Welcome to Literacy for Life’s (now Edwards Orton-Gillingham) new website!

We’re excited to answer your questions or schedule a consultation. We’ve listed some of our most frequent questions below on the left. If you don’t find what you’re looking for there, please fill out the form below and one of our representatives will contact you ASAP.

How do I get started?

Selecting the course that is right for you is the first step. Each of our courses is created to help you get the information you need to succeed.

30 Hour Course

  • The 30-hour training course will introduce participants to the Orton-Gillingham multisensory reading approach and how to best use it in the classroom. The course follows the curriculum and guidelines of the Academy of Orton-Gillingham Practitioners and Educators and IDA.

60 Hour Course

  • The 60-hour training course provides trainees with information that will prepare them to work either 1:1 (tutoring) or in a small group using the Orton-Gillingham Approach. Trainees should strongly consider a supervised practicum and applying to the AOGPE and IDA for certification at this level.

100 Hour Course

  • The 100-hour training course guides trainees towards becoming fully certified dyslexia practitioners. At this level, trainees will become capable of explaining and applying the underlying principles, specific concepts, and procedures of the Orton-Gillingham Approach in any educational setting to any age group. The 60-hour coursework IS a prerequisite for taking this course.

How does Orton-Gillingham help individuals with dyslexia?

The Orton-Gillingham Approach helps students with dyslexia to better recognize and organize all the elements of language. The individual focus also gives learners the extra attention they may need, leading to increased linguistic competence and confidence.

Multisensory teaching concepts help to connect different areas of the brain that may need additional stimulation in order to process language. By using visual, kinesthetic, and auditory teaching techniques, a student with dyslexia can see, write, and listen to the way a letter or word sounds, helping them to better learn and recall when reading, writing, and spelling. This approach, which focuses on all the senses, shows students how to decode patterns in words on their own, all things which contribute to being successful in literacy.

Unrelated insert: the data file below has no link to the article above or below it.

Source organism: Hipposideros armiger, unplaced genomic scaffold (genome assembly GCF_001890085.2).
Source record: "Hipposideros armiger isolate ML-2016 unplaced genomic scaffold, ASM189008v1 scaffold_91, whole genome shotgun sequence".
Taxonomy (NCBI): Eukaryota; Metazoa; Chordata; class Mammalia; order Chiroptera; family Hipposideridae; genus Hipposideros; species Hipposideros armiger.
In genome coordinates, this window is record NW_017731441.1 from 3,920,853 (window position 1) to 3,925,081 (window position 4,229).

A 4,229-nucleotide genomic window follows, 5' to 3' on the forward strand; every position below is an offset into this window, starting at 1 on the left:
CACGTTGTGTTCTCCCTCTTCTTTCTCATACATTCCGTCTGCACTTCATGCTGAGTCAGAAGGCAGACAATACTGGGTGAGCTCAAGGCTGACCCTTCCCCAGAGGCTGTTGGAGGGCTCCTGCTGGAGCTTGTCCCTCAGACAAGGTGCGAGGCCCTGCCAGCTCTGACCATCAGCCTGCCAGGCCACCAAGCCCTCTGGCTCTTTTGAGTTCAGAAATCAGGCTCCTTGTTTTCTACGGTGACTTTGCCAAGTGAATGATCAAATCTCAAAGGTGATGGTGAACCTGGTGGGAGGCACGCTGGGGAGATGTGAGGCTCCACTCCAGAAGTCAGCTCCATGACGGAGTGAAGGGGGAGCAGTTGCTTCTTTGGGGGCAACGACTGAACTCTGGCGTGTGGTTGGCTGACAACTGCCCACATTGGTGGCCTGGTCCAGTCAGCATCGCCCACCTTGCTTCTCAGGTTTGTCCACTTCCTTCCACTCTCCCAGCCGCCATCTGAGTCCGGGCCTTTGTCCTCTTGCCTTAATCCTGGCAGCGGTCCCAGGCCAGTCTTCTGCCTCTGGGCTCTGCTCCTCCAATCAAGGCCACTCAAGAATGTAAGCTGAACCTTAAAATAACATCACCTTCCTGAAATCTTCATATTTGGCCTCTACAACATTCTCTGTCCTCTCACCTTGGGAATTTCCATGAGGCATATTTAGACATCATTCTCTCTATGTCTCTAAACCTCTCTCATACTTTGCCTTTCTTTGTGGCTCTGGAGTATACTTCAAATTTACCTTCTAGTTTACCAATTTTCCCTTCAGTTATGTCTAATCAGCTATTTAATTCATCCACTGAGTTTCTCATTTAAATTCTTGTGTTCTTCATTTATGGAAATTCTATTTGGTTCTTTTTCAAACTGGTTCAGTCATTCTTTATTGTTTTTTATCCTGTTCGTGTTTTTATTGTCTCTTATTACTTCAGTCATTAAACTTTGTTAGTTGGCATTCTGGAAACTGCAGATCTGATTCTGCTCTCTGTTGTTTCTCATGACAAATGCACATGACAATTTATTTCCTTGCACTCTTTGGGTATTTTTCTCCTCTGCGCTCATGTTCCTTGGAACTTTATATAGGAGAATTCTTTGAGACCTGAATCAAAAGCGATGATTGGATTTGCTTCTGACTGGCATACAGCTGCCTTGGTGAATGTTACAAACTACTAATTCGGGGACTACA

What is Structured Literacy™ instruction?

According to the International Dyslexia Association (IDA), Structured Literacy™ is a term used to encompass both the structure of language itself as well as the structure of the instructional approaches to facilitate the literacy learning process. It refers to both the content as well as the principles of the instruction. This type of instruction is not only apt for general learners but can be especially efficient for those struggling with language-based learning difficulties like dyslexia or learning English as a second language.

The Structured Literacy™ approach focuses on things like phoneme and morpheme awareness, phoneme-grapheme correspondences, orthography, syntax, and semantics to help with the evolution of multisensory structured language learning. The Orton-Gillingham Approach uses techniques such as these, effectively falling under the Structured Literacy™ umbrella. Note that our 30-hour course guides trainees towards becoming certified Structured Literacy™ teachers from the International Dyslexia Association.

What is The Orton-Gillingham Approach?

Orton-Gillingham is a highly structured approach used to teach reading, spelling, and writing to all students, specifically those with dyslexia.

Developed by Dr. Samuel Orton, Anna Gillingham, and Bessy Stillman, the core focus of this proven approach is to teach reading and spelling in a logical, systemic, multisensory, and sequential way that meets the unique needs of the individual learner.

By using the visual, auditory, and kinesthetic centers of the brain, Orton-Gillingham aims to ‘rewire’ the neurological connections in the language centers of the dyslexic brain. For more information on the approach and how it can help students (especially those with dyslexia or other language-based learning difficulties), click here.

If we weren't able to answer your questions on the left, please contact us. We are available through this contact form (email) or phone for your questions, concerns, and other inquiries. We look forward to working with you.

Address

Brooklyn, NY 11209

Office Hours

9:00 AM – 5:00 PM

CLOSED SUNDAY

Contact Literacy for Life

We are available through email, phone, or message for your questions, concerns, and other inquiries.

Send us an e-mail

Follow Us on Instagram